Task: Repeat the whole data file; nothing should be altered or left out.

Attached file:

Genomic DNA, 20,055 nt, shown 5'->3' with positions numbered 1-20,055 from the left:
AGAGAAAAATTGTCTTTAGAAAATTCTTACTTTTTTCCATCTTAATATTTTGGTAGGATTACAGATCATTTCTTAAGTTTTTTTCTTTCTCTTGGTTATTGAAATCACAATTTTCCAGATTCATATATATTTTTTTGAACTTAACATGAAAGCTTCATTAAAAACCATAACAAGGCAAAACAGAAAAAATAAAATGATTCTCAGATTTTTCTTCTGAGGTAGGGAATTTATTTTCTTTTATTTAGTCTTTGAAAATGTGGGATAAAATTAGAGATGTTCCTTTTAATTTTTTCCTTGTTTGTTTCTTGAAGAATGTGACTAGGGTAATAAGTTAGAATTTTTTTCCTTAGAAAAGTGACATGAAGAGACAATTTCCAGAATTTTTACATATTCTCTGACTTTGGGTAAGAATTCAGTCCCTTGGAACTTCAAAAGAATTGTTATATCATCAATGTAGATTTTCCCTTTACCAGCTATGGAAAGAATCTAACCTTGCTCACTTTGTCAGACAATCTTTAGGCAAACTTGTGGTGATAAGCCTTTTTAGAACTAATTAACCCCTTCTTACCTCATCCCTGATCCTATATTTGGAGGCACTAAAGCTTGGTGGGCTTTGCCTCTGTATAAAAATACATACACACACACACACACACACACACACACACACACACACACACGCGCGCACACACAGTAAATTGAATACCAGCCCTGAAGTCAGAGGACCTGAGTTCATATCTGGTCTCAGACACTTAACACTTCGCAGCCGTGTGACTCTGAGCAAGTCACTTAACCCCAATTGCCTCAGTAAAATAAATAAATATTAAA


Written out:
Genomic DNA, 20,055 nt, shown 5'->3' with positions numbered 1-20,055 from the left:
AGAGAAAAATTGTCTTTAGAAAATTCTTACTTTTTTCCATCTTAATATTTTGGTAGGATTACAGATCATTTCTTAAGTTTTTTTCTTTCTCTTGGTTATTGAAATCACAATTTTCCAGATTCATATATATTTTTTTGAACTTAACATGAAAGCTTCATTAAAAACCATAACAAGGCAAAACAGAAAAAATAAAATGATTCTCAGATTTTTCTTCTGAGGTAGGGAATTTATTTTCTTTTATTTAGTCTTTGAAAATGTGGGATAAAATTAGAGATGTTCCTTTTAATTTTTTCCTTGTTTGTTTCTTGAAGAATGTGACTAGGGTAATAAGTTAGAATTTTTTTCCTTAGAAAAGTGACATGAAGAGACAATTTCCAGAATTTTTACATATTCTCTGACTTTGGGTAAGAATTCAGTCCCTTGGAACTTCAAAAGAATTGTTATATCATCAATGTAGATTTTCCCTTTACCAGCTATGGAAAGAATCTAACCTTGCTCACTTTGTCAGACAATCTTTAGGCAAACTTGTGGTGATAAGCCTTTTTAGAACTAATTAACCCCTTCTTACCTCATCCCTGATCCTATATTTGGAGGCACTAAAGCTTGGTGGGCTTTGCCTCTGTATAAAAATACATACACACACACACACACACACACACACACACACACACACACACGCGCGCACACACAGTAAATTGAATACCAGCCCTGAAGTCAGAGGACCTGAGTTCATATCTGGTCTCAGACACTTAACACTTCGCAGCCGTGTGACTCTGAGCAAGTCACTTAACCCCAATTGCCTCAGTAAAATAAATAAATATTAAA